Movie night(mare)s

My siblings thought it was an acceptable idea to have me watch the original ”Scream” film when it came out. I was five. My mom was furious. But I survived. I even have a sort of affinity for the film, despite the many nightmares it produced throughout my childhood. 😂

Then, “I know what you did last summer” was another they shared with me, only a year later… yikes. Again, though, I survived.

The sequel was freaky but fun for me, because it was possibly the first sequel to release during my lifetime for something that I knew.

At some point, before age nine, they showed me “Jaws”. “Jaws” is actually one of my favorite films – I even read the book recently! – despite the nightmares… and general fear of the ocean… that still exists today… 😂

Frankly, seeing “The Sixth Sense” at my mom’s strong recommendation when I was eight was significantly more traumatizing than any of the others, and I, to this day, have bad dreams and spooky nights because of it…, but that’s for different reasons. “Scream” isn’t very practical or realistic for everyday life.

“Deep Blue Sea” and “Lake Placid”, at age eight, were probably the films that put me over the edge in terms of being comfortable swimming alone in any body of water… I just couldn’t do it – even in the pool at my brothers’ dad’s house, I was somehow convinced that, after I had started to swim away from the wall, someone had opened up a secret panel behind me, and released a shark into the water…., and so I would rush to the other side and wrench myself out of the water as fast as possible, breathing hard… always to find no shark, of course… fortunately, of course…

One of my brothers – one not involved in having me watch the scary movies – had mentioned to me, after his having seen “The Ring” in theatres, that the film was terribly funny due to the fakeness of so much of it… he was the only one laughing during the film, but he was laughing hard at times, he said.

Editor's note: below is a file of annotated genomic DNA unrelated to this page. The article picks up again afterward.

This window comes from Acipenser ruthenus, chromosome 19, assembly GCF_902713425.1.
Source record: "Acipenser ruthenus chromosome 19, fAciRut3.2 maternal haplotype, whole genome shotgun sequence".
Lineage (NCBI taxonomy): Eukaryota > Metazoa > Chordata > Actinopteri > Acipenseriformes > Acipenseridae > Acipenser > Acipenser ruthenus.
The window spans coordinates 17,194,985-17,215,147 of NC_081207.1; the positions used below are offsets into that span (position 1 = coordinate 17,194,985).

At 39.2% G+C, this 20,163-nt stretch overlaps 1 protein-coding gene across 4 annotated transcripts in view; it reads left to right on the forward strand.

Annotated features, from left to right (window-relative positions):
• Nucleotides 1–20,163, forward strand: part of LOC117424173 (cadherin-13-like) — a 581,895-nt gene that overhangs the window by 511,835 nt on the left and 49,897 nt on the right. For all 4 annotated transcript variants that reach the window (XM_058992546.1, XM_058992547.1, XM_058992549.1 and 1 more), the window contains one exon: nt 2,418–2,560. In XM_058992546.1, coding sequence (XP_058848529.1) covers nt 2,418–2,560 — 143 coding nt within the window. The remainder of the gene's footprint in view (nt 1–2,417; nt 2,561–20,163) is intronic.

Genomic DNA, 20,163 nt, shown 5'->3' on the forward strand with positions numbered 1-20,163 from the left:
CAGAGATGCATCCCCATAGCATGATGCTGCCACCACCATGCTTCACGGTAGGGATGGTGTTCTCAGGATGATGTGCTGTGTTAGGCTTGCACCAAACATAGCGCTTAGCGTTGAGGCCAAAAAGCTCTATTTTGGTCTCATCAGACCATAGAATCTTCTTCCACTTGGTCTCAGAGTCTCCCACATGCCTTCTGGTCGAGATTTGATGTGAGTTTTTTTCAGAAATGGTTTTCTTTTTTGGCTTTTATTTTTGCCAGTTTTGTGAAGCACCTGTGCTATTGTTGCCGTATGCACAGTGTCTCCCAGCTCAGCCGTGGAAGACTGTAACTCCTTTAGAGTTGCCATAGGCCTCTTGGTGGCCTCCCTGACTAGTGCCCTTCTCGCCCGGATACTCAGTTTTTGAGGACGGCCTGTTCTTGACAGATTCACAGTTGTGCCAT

The thought of a scary film’s being funny was new to me, and I considered that I might want to see this film…, but not badly enough to seek it out – I had already written away scary films from my life by that point.

One night, however, years later, I was drawn by a film that came on television, not knowing what film it was. I had an odd feeling that it was “The Ring”, however, and I turned out to be correct in that judgment. Keeping my brother’s idea of humor in mind, I stuck with the film. Frankly, I also found the film quite stupid in many ways, as my brother had suggested and described years beforehand. I was still haunted in dreams by certain aspects of the film, but I recovered much more easily than with any other scary film I had ever seen, and I attributed it to the mentality of laughing at the graphics and illogic of certain visual scenarios within the film – thereby distancing myself from the story itself.

I still stay firmly away from scary films, though, and horror films are a solid no for me, with no question of even discussing them and their subject matter…

I’m almost certain that almost all of my nighttime and dark-alley fears have come from films…, so, perhaps life could have been a lot easier not having the scary films in it…, but perhaps it is just those fears that have me be so prepared for just about anything in life…?

Anyway, the point is that I very much dislike and avoid scary movies (now that I have say and am not a little kid), but I was exposed to several as a young child, yet I survived.

So, if you are watching a film, and discover in the middle that it might be a bit too gory or freaky for a child in the room, don’t worry too much… you’ll probably traumatize them much more with other things in life than with that movie… I don’t encourage the scary films – not at all – but I recommend not panicking too badly, if they end up seeing something you think might be a bit much for them… they’ll survive. 😂